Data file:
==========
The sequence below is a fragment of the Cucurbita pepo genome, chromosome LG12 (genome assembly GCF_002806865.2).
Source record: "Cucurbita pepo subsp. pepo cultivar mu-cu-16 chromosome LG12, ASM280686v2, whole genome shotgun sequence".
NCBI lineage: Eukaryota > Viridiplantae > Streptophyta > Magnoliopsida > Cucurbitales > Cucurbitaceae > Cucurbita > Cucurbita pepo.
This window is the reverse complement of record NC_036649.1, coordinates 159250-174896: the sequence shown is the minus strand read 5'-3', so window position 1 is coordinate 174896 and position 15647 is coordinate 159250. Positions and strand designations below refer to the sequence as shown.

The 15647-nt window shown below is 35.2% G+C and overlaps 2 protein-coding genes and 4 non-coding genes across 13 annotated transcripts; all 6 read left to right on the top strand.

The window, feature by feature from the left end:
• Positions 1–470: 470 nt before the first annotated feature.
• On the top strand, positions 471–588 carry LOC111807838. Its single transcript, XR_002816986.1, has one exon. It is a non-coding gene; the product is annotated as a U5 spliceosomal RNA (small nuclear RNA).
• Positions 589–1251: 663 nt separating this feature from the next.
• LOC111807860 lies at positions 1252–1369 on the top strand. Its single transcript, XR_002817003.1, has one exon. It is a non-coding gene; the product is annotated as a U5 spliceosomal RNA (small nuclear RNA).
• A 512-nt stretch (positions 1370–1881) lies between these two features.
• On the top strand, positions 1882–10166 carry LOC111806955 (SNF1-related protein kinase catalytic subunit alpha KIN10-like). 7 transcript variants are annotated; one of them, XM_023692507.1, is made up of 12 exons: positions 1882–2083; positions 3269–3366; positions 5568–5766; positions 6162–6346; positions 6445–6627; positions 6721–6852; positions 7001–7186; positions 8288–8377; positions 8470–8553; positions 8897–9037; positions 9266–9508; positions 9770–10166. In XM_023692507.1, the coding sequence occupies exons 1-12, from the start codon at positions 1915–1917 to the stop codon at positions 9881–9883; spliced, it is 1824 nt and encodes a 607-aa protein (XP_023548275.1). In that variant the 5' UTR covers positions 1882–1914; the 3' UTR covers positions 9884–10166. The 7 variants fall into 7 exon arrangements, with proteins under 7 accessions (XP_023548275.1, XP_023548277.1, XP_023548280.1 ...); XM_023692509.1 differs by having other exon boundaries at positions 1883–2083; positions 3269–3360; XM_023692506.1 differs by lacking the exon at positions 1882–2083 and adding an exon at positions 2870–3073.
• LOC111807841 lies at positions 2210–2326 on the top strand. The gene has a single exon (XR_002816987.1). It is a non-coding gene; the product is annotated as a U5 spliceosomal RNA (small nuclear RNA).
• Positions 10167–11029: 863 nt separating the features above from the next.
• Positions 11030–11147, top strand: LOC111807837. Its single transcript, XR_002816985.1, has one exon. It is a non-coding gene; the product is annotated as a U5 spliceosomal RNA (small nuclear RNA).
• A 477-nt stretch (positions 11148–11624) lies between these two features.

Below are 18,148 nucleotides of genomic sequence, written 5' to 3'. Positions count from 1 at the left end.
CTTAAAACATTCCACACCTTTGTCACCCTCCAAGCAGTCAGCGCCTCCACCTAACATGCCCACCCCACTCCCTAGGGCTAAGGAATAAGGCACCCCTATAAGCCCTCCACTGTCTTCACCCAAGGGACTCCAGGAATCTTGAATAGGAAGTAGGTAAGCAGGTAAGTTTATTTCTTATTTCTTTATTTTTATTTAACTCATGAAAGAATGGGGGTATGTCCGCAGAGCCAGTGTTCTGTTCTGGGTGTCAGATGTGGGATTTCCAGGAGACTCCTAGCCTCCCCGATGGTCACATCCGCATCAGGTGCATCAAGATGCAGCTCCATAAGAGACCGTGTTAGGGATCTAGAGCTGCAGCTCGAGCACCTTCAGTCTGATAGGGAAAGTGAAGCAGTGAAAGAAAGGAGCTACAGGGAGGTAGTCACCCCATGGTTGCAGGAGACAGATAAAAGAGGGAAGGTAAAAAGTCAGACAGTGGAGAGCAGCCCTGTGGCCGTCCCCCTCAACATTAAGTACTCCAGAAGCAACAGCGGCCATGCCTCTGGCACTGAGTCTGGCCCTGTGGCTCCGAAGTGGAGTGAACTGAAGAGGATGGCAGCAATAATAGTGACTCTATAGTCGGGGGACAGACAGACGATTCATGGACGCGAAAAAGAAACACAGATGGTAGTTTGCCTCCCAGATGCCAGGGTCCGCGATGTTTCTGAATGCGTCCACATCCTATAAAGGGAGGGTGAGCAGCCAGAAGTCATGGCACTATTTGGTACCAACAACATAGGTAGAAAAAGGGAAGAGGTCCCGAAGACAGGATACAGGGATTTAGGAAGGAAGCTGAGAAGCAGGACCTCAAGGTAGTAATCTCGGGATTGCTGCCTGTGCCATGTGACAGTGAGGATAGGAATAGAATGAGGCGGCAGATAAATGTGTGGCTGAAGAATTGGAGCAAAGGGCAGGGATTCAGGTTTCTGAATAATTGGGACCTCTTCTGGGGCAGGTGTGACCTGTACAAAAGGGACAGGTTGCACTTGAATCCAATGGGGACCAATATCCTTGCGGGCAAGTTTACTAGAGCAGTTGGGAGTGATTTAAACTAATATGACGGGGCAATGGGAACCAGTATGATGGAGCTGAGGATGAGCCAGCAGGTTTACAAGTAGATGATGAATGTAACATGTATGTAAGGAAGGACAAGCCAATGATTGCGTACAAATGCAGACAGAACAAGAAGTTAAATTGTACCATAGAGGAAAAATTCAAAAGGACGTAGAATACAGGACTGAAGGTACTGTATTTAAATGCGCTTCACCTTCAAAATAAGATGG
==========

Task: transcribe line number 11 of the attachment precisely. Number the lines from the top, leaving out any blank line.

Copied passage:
• A 512-nt stretch (positions 1370–1881) lies between these two features.